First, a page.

What this better-priced Marc Jacobs line might be called remains to be answered and Duffy said their team is playing with a lot of names. “I have a bunch of different names, but nothing has been finalized,” he said.
Marc Jacobs is partially backed by LVMH Moët Hennessy Louis Vuitton and Duffy pointed out that chairman Bernard Arnault is aware of this business prospect — and is supportive.
“I know this is something that Mr. Arnault supports, too. I talked to him yesterday and he knows this is something I want to do and he likes the idea,” Duffy said Friday. “He’s a smart man, and he knows the future of this business and every single product or company he controls all have a different heritage. But he loves the idea. If you’re successful and he sees that you have a track record, he’ll be supportive.”
A better-priced Marc Jacobs line would place the designer, whose collection is coveted by celebrities and artists like Sofia Coppola, Winona Ryder and Kim Gordon of Sonic Youth, in a league with other big-name designers who have also reached out to the masses — namely Ralph Lauren with his licensed sportswear line Lauren by Ralph Lauren, produced under license by Jones Apparel Group; Donna Karan with City DKNY, a licensed division of Liz Claiborne Inc.; and potentially Calvin Klein, whose business was sold in December to Phillips-Van Heusen Corp.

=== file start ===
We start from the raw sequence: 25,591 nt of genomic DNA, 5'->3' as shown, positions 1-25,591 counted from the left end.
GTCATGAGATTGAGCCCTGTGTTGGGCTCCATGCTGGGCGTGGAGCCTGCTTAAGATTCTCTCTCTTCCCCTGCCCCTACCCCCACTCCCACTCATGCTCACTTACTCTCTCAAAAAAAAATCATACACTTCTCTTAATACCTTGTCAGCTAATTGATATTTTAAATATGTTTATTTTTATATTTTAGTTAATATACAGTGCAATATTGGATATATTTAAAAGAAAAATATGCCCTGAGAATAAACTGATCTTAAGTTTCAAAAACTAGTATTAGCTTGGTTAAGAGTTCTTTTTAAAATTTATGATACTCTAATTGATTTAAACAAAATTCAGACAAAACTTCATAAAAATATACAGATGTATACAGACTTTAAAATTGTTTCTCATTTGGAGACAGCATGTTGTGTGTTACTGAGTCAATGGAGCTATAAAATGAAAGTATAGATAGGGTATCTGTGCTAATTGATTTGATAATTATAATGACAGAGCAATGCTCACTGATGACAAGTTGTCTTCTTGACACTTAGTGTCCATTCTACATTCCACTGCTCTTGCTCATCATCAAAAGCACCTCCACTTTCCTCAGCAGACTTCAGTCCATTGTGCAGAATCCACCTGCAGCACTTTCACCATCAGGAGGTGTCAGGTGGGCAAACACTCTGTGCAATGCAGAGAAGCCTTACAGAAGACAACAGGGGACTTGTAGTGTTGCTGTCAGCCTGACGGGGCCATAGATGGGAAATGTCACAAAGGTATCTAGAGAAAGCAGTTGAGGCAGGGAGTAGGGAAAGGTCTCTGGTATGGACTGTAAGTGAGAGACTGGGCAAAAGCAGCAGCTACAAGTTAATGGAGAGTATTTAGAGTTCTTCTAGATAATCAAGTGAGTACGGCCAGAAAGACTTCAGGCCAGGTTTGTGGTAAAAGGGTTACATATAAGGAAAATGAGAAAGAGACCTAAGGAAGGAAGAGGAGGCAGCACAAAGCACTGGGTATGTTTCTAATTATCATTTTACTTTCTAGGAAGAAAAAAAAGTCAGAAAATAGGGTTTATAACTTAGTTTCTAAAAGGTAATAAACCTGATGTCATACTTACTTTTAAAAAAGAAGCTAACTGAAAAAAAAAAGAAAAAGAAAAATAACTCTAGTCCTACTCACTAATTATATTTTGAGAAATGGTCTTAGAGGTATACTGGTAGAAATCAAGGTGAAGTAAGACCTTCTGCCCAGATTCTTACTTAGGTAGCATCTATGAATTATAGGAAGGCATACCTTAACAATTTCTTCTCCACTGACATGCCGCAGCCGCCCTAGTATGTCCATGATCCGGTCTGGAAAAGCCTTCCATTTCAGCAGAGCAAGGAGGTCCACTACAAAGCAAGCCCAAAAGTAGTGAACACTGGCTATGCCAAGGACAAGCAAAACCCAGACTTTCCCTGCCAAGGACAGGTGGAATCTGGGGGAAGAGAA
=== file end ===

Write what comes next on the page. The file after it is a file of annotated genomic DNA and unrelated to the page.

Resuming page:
As reported, PVH said it plans to launch a better-priced women’s collection under the CK Calvin Klein label in 2004. A new men’s better sportswear business is currently being developed in-house by PVH, while the women’s business will most likely be licensed.
Based on the volume of some of these businesses — the Lauren line did $548 million in net sales last year and $1 billion was what Bruce Klatsky, chairman and chief executive officer of Phillips-Van Heusen, projected as the combined potential for the new men’s and women’s Calvin Klein businesses — it seems likely that this latest Marc Jacobs venture would compete on a similar playing field.